A tale of two schools: Covid-19 testing on Illinois campuses: “U. of I. researchers initially projected that there would be about 700 cases on campus by Thanksgiving break, when students will leave for the semester. As of Sept. 21, there were about 2,000 confirmed cases on the Urbana campus,” reports NPR Illinois’ Dana Vollmer and Lee V. Gaines.

The NRCC is out with a new ad targeting Democrat Betsy Dirksen Londrigan, who’s running against Republican Rep. Rodney Davis in the 13th Congressional District.

— Rep. Sean Casten’s campaign in the 6th Congressional District is out with a new ad that focuses on his science background.

— Illinois Supreme Court Justice Thomas Kilbride has raised more than $700,000 in the past week, according to the State Board of Elections. Among the big donations: $100,000 each from Robert Clifford’s law firm, Joseph Powers Jr. and Larry Rogers Sr.’s law firm, and Kevin Conway and John Cooney’s firm.

— Former Ald. Ameya Pawar closed out his campaign fund this week, donating $728.91 to the Greater Chicago Food Depository.

CIA clamps down on flow of Russia intelligence to White House, by POLITICO’s Natasha Bertrand and Daniel Lippman

Trump falls into the trap he set for Biden, by POLITICO’s Gabby Orr and Nancy Cook

The RNC is wiring cash to Texas. Is it a 2020 battleground? By POLITICO’s Elena Schneider

BULLS HIRE BILLY DONOVAN as new head coach, landing one of the biggest names available on the market, by Tribune’s Jamal Collier

Disgraced former governor Rod Blagojevich gave his first criminal justice speech at the Inmates to Entrepreneurs graduation ceremony on Tuesday evening via Zoom. His message came from his own personal experience, Newsweek reports. "Acknowledge the fact that there are challenges ahead," he started, adding that they shouldn’t be afraid to ask for help. "You can’t do it by yourself. No man is an island."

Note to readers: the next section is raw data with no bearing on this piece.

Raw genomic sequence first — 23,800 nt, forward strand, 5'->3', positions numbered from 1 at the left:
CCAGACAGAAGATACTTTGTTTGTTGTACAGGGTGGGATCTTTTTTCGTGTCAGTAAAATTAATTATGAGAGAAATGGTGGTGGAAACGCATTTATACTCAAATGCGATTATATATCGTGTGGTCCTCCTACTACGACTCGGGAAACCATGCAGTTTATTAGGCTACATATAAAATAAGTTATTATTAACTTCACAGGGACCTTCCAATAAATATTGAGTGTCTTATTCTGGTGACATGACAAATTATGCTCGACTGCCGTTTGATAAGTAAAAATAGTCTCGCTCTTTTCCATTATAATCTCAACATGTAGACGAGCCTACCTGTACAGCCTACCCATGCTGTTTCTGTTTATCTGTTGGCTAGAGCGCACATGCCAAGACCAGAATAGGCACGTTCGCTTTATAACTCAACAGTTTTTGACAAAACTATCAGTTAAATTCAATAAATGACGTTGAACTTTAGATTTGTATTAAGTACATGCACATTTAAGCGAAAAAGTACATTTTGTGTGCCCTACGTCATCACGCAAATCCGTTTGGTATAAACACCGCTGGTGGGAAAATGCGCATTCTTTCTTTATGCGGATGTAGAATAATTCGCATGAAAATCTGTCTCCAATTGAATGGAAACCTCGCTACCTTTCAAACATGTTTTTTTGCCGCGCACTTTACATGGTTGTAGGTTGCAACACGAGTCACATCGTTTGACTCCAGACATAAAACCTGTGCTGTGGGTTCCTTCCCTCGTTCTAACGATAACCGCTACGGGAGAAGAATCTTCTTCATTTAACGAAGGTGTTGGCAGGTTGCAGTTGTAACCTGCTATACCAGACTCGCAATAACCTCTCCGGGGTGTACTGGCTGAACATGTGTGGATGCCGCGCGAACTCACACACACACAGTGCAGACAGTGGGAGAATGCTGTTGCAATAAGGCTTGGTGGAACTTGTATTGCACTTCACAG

Broadcaster Bill Kurtis set an entertaining tone for a virtual fundraiser to benefit After School Matters Tuesday night. He wore a suit coat and pajama pants while eating popcorn from his couch. Big names also popped in, including board chair Mellody Hobson, the co-CEO of Ariel Investments, and CEO Mary Ellen Caron. There were also video shoutouts from Gov. J.B. Pritzker, Chicago Mayor Lori Lightfoot and After School Matters board member Amy Eshleman, chef Stephanie Izard, Cubs pitcher Alec Mills, and footballer Bo Jackson.

Today: Political analyst David Axelrod and scholar Andre Perry unpack “Race, Wealth and Political Power” in a discussion moderated by Liz Dozier, the founder of Chicago Beyond and sponsor of the event. Details here

Today: Arne Duncan headlines a City Club virtual event. Subject: “Reimagining Public Safety.” Details here

Oct. 15: JULIAN CASTRO will keynote the Cook County Democratic Party fundraiser (via Zoom). Cook County Board President Toni Preckwinkle and Chicago Mayor Lori Lightfoot will zoom in, too. Details here

TUESDAY’s GUESS: Congrats to Chicago-Kent law student Jaylin D. McClinton for being the first to correctly guess that 1833 is when Chicago was actually incorporated as a town (it became a city in 1837 when its population reached 4,000). Props to Cunningham Township Assessor Wayne T. Williams Jr. whose email arrived second but with the same time stamp.

TODAY’S QUESTION: How many African Americans in Illinois have ever served in a statewide office at the state or federal level? The first person to correctly guess gets a mention in the next Playbook. Send your best guess to [email protected].

Rotary International executive comms specialist Dan Conley, National Urban League policy director Julius Niyonsaba, Cubs co-owner and RNC finance chairman Todd Ricketts, Durbin deputy chief of staff Corey Tellez.



September 23, 2020 at 07:55AM